Meanwhile, federal officials maintained their pre-briefing position that booster shots are not necessary at this time.

The Health and Human Services Department said its officials appreciated the information and “continue to engage in a science-based rigorous process to consider whether, when, or for whom a booster might be necessary.”

“The administration is prepared for booster doses if and when the science demonstrates that they are needed, and any recommendation by CDC and FDA would come after their thorough review process,” HHS added. “Officials will continue to review any new data as it becomes available.”

During a 13 July media briefing sponsored by the Infectious Diseases Society of America, CDC Deputy Director for Infectious Diseases Jay Butler reiterated that there is no evidence of waning immunity among people who were vaccinated in December 2020 or January 2021.

“The top priority is for people to get that first dose and that first series to be protected against COVID-19 as soon as possible,” Butler said. “The question about boosters is one that is being intensively reviewed and there is ongoing study to accumulate more data on that.”

“Our interest is to be able to be ready if boosters are needed,” he added in response to a later question on booster shots.

Johnson & Johnson, the third company with a COVID-19 vaccine EUA, also told the Pink Sheet that there is no evidence to suggest a booster is needed for its product.

“Durability of immune response of a single dose of the Johnson & Johnson COVID-19 vaccine has been measured up to 239 days to date and remains robust,” the company said.

J&J’s vaccine is about to get change unrelated to boosters: The FDA decided to add a new warning of Guillain-Baré Syndrome to the J&J vaccine label after about 100 cases were reported. The ACIP is expected to discuss the issue at an upcoming meeting. (COVID19 Vaccine Safety Now Soft Rollout Not Pause After Reports Of GuillainBarr Syndrome)

An ACIP meeting has been scheduled for 22 July to discuss COVID-19 issues, but no agenda was available at press time on 13 July.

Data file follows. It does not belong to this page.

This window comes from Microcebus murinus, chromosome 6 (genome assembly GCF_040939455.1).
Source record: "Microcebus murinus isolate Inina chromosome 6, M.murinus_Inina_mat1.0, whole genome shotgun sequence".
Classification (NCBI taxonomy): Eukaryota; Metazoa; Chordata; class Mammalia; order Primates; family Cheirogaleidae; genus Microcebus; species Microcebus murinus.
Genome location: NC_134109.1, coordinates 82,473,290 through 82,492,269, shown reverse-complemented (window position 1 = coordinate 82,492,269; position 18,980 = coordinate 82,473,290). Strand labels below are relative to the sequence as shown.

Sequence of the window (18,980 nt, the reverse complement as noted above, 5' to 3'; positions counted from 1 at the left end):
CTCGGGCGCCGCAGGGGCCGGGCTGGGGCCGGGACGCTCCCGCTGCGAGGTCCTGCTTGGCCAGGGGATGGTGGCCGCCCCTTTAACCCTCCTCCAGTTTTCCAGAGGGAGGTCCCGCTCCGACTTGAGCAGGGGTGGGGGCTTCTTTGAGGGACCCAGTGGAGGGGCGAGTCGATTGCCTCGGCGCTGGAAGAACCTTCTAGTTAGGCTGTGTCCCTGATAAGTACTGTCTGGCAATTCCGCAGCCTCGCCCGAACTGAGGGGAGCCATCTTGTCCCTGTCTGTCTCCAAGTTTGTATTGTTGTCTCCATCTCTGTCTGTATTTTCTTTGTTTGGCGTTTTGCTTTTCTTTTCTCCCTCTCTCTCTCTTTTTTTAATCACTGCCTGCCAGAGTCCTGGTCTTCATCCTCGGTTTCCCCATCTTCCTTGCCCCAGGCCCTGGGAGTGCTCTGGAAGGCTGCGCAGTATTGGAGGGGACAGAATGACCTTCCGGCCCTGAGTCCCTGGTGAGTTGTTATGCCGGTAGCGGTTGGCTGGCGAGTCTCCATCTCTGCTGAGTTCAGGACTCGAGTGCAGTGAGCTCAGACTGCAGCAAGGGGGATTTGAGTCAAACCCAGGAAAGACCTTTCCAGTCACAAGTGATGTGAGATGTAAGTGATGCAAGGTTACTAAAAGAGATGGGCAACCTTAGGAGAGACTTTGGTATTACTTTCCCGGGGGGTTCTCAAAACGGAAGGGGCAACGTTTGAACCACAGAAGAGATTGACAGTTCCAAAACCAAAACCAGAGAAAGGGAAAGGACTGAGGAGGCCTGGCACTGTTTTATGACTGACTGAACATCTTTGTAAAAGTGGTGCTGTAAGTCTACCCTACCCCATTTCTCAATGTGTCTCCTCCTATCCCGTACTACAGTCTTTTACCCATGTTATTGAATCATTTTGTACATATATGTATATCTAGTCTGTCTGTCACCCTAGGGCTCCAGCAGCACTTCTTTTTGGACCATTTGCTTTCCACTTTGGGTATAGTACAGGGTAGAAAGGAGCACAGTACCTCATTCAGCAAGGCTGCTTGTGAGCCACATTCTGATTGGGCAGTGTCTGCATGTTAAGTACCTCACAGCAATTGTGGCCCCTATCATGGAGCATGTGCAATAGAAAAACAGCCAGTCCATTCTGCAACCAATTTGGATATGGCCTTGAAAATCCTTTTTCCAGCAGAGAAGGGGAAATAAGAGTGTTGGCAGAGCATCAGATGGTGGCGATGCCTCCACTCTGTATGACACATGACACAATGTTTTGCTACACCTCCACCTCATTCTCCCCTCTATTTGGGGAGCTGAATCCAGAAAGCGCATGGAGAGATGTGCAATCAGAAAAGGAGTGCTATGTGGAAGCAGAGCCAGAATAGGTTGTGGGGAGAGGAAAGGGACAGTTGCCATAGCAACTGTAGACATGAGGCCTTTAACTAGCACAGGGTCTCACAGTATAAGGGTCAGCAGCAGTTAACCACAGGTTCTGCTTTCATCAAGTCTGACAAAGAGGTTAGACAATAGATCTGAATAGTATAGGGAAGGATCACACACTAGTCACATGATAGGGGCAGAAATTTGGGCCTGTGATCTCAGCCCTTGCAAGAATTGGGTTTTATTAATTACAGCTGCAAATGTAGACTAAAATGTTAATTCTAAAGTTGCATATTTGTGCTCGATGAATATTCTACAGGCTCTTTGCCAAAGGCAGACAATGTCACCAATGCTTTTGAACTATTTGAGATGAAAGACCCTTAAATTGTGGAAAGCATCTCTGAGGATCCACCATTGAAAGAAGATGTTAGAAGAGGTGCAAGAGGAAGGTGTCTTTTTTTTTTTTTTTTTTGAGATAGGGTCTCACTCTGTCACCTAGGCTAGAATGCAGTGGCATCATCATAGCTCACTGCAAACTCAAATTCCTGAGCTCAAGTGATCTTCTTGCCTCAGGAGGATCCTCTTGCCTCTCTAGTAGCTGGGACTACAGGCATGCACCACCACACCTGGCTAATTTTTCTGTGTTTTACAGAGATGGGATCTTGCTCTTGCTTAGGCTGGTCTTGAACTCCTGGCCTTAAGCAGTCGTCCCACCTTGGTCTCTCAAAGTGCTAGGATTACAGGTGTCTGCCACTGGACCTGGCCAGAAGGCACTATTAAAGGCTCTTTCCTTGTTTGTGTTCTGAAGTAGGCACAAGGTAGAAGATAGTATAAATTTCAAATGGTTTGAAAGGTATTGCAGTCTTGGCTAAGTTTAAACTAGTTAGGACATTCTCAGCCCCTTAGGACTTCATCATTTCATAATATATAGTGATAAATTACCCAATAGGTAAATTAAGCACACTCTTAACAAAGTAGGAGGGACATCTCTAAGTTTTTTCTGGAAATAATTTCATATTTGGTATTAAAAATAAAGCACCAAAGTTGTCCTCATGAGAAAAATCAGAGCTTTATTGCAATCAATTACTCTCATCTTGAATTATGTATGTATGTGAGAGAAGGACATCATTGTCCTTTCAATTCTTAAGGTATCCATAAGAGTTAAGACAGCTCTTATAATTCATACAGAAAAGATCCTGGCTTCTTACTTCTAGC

A Good Place To Start

National Institutes of Health Director Francis Collins also wrote in a 13 July blog post that an NIH-funded study published in the journal Nature suggested the immune response from the Pfizer/BioNTech mRNA vaccines may be strong and persistent for years. He said more study is needed, but the data add to the evidence that a booster shot for the mRNA vaccine may not be needed “for quite some time” unless COVID-19 evolves into new variants that can evade the vaccine-induced immunity.

Collins also addressed the “bit of a dust-up” between Pfizer’s statements on the need for a booster versus the FDA and CDC’s suggestion they are not warranted yet.

“We’ve still got a lot more to learn about the immunity generated by the mRNA vaccines,” Collins wrote. “But this study – one of the first in humans to provide direct evidence of germinal center activity after mRNA vaccination – is a good place to continue the discussion.”

Andrew Pavia, chief of the University of Utah School of Medicine’s Division of Pediatric Infectious Diseases, also called for patience during the IDSA briefing.

“This is an area where everyone wants an answer before we have data,” he said. “Everyone’s going to keep asking the question, but we’re not going to know the answer until the answer is in.”